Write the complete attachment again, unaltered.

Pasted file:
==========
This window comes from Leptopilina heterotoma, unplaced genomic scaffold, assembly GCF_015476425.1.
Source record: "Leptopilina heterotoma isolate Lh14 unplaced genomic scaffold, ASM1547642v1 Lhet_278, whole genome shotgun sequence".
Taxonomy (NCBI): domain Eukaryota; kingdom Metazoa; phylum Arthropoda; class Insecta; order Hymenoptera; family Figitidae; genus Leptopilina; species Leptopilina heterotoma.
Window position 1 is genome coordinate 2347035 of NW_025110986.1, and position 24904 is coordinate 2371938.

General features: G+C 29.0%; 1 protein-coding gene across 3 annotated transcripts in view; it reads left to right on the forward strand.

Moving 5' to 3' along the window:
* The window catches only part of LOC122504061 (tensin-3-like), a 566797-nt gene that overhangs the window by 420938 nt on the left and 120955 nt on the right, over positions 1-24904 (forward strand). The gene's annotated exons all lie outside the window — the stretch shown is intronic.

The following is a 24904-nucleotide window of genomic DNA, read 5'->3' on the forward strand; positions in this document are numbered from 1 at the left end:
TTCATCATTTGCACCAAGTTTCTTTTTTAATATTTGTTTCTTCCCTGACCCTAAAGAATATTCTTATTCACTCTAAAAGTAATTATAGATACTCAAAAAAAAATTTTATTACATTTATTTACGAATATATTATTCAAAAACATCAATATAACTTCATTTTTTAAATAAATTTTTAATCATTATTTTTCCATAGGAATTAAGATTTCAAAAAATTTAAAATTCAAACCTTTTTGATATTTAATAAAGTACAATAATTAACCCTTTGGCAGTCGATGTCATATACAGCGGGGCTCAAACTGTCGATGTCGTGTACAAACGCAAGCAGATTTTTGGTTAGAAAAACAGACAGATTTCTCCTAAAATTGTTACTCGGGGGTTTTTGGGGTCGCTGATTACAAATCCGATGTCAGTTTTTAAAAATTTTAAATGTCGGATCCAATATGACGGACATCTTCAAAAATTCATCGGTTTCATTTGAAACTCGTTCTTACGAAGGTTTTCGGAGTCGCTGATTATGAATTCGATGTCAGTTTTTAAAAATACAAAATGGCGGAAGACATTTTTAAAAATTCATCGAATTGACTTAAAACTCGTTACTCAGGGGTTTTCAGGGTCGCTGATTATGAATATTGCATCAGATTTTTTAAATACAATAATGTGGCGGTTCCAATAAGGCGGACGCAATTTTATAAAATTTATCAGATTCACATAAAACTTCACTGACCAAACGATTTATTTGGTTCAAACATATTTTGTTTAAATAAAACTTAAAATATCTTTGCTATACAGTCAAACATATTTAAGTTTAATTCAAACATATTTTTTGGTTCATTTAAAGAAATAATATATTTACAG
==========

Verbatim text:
This window comes from Leptopilina heterotoma, unplaced genomic scaffold, assembly GCF_015476425.1.
Source record: "Leptopilina heterotoma isolate Lh14 unplaced genomic scaffold, ASM1547642v1 Lhet_278, whole genome shotgun sequence".
Taxonomy (NCBI): domain Eukaryota; kingdom Metazoa; phylum Arthropoda; class Insecta; order Hymenoptera; family Figitidae; genus Leptopilina; species Leptopilina heterotoma.
Window position 1 is genome coordinate 2347035 of NW_025110986.1, and position 24904 is coordinate 2371938.

General features: G+C 29.0%; 1 protein-coding gene across 3 annotated transcripts in view; it reads left to right on the forward strand.

Moving 5' to 3' along the window:
* The window catches only part of LOC122504061 (tensin-3-like), a 566797-nt gene that overhangs the window by 420938 nt on the left and 120955 nt on the right, over positions 1-24904 (forward strand). The gene's annotated exons all lie outside the window — the stretch shown is intronic.

The following is a 24904-nucleotide window of genomic DNA, read 5'->3' on the forward strand; positions in this document are numbered from 1 at the left end:
TTCATCATTTGCACCAAGTTTCTTTTTTAATATTTGTTTCTTCCCTGACCCTAAAGAATATTCTTATTCACTCTAAAAGTAATTATAGATACTCAAAAAAAAATTTTATTACATTTATTTACGAATATATTATTCAAAAACATCAATATAACTTCATTTTTTAAATAAATTTTTAATCATTATTTTTCCATAGGAATTAAGATTTCAAAAAATTTAAAATTCAAACCTTTTTGATATTTAATAAAGTACAATAATTAACCCTTTGGCAGTCGATGTCATATACAGCGGGGCTCAAACTGTCGATGTCGTGTACAAACGCAAGCAGATTTTTGGTTAGAAAAACAGACAGATTTCTCCTAAAATTGTTACTCGGGGGTTTTTGGGGTCGCTGATTACAAATCCGATGTCAGTTTTTAAAAATTTTAAATGTCGGATCCAATATGACGGACATCTTCAAAAATTCATCGGTTTCATTTGAAACTCGTTCTTACGAAGGTTTTCGGAGTCGCTGATTATGAATTCGATGTCAGTTTTTAAAAATACAAAATGGCGGAAGACATTTTTAAAAATTCATCGAATTGACTTAAAACTCGTTACTCAGGGGTTTTCAGGGTCGCTGATTATGAATATTGCATCAGATTTTTTAAATACAATAATGTGGCGGTTCCAATAAGGCGGACGCAATTTTATAAAATTTATCAGATTCACATAAAACTTCACTGACCAAACGATTTATTTGGTTCAAACATATTTTGTTTAAATAAAACTTAAAATATCTTTGCTATACAGTCAAACATATTTAAGTTTAATTCAAACATATTTTTTGGTTCATTTAAAGAAATAATATATTTACAG